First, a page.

The Police Federation of England and Wales is now on the â€œright trackâ€ towards reform, the Home Secretary has told MPs.
Theresa May (pictured) was greeted by a stunned silence at the Fedâ€™s annual conference in Bournemouth when she issued an effective ultimatum to the organisation â€“ threatening to â€œimpose changeâ€ if delegates did not vote for it of their own accord.
However, Mrs May says she is now happy with the direction in which the organisation is heading and told the Home Affairs Select Committee she has held talks with new Police Federation Chair Steve White since her notorious conference speech two months ago.
Committeeâ€™s Chairman Keith Vaz told the Home Secretary: â€œI was present when you gave your speech to the Police Federation. It was a fairly uncompromising speech.â€
He then asked: â€œAre they now on the right track? Are you now happy that things are going according to your views?â€
Mrs May replied: â€œI believe they are getting the changes in place.â€
But she added: â€œWe will continue to watch what they are doing.â€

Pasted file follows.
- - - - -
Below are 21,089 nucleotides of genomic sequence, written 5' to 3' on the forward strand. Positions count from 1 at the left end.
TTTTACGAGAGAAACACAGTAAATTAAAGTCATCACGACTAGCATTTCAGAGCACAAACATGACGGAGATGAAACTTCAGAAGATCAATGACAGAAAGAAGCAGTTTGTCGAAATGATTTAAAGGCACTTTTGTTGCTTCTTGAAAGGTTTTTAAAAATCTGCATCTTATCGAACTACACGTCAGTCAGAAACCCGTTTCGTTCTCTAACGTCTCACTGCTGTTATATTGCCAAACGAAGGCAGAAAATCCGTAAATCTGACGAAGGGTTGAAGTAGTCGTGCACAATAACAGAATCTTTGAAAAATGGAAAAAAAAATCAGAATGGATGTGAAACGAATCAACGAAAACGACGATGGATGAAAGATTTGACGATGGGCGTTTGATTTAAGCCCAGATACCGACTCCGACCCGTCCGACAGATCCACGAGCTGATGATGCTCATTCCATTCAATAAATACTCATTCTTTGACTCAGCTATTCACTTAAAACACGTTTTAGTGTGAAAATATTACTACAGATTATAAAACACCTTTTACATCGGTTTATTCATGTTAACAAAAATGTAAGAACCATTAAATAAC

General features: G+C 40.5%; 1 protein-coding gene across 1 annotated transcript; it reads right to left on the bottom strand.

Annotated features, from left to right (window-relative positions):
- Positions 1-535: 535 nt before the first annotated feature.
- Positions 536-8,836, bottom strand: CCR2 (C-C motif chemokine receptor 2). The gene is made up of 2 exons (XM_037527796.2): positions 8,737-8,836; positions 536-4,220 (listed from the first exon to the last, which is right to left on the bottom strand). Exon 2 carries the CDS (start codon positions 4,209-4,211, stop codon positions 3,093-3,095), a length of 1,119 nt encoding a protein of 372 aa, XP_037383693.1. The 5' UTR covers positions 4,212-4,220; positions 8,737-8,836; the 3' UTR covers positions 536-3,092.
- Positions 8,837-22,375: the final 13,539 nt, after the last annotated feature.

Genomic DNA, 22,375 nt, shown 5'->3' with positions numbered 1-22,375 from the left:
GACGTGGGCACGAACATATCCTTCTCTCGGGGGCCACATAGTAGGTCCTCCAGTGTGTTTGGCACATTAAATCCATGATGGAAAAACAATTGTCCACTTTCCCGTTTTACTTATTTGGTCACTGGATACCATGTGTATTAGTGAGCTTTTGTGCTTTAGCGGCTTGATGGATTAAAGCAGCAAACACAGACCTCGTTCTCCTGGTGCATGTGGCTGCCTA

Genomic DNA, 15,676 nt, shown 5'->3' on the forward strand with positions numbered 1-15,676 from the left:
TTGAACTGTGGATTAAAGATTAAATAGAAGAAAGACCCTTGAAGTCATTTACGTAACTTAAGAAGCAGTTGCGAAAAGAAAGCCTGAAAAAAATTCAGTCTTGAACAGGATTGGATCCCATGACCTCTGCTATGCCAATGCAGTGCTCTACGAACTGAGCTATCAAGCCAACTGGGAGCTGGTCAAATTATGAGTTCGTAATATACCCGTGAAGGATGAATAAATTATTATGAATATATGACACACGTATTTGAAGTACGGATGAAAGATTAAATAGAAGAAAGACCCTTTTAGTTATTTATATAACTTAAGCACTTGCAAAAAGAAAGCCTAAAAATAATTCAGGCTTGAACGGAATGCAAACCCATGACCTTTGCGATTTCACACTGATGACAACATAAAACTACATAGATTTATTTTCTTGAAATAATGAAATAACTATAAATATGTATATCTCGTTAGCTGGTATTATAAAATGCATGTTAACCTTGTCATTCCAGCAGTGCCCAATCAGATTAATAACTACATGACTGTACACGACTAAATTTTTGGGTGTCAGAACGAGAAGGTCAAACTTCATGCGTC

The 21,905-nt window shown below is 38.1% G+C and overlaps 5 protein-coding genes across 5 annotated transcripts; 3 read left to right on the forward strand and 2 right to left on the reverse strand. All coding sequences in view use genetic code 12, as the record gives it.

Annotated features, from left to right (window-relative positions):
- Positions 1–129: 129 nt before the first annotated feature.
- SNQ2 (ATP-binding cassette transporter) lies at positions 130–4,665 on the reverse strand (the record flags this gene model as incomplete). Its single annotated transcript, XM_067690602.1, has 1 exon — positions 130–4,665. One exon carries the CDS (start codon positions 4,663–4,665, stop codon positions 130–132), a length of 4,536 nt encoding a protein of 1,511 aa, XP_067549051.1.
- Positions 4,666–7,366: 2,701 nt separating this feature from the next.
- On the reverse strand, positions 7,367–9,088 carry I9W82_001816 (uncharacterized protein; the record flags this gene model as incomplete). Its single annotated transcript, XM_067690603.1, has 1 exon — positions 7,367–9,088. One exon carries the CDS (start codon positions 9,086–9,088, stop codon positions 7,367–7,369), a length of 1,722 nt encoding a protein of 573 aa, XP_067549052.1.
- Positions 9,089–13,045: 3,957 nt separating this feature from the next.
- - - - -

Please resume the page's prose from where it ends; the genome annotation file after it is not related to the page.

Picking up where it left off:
She praised the Fed for accepting the recommendations of the independent Normington Report, which proposed large scale changes to the organisation â€“ including greater transparency and revisions to the staff associationâ€™s core purpose to oblige it to act in the interest of the public as well as officers.
At the Committee Mrs May was also questioned over the controversial purchase of water cannon by the Metropolitan Police and the Mayorâ€™s Office for Policing and Crime in London.
The Home Secretary said she had still not made up her mind about whether to authorise the use of the vehicles for use on the mainland UK.
She was also asked about jihadists travelling from Britain to join fighters in Syria.
The Home Secretary refused to rule out copying a German model to â€œderadicaliseâ€ returning fighters and integrate them back into society rather than prosecuting them.
From Police Oracle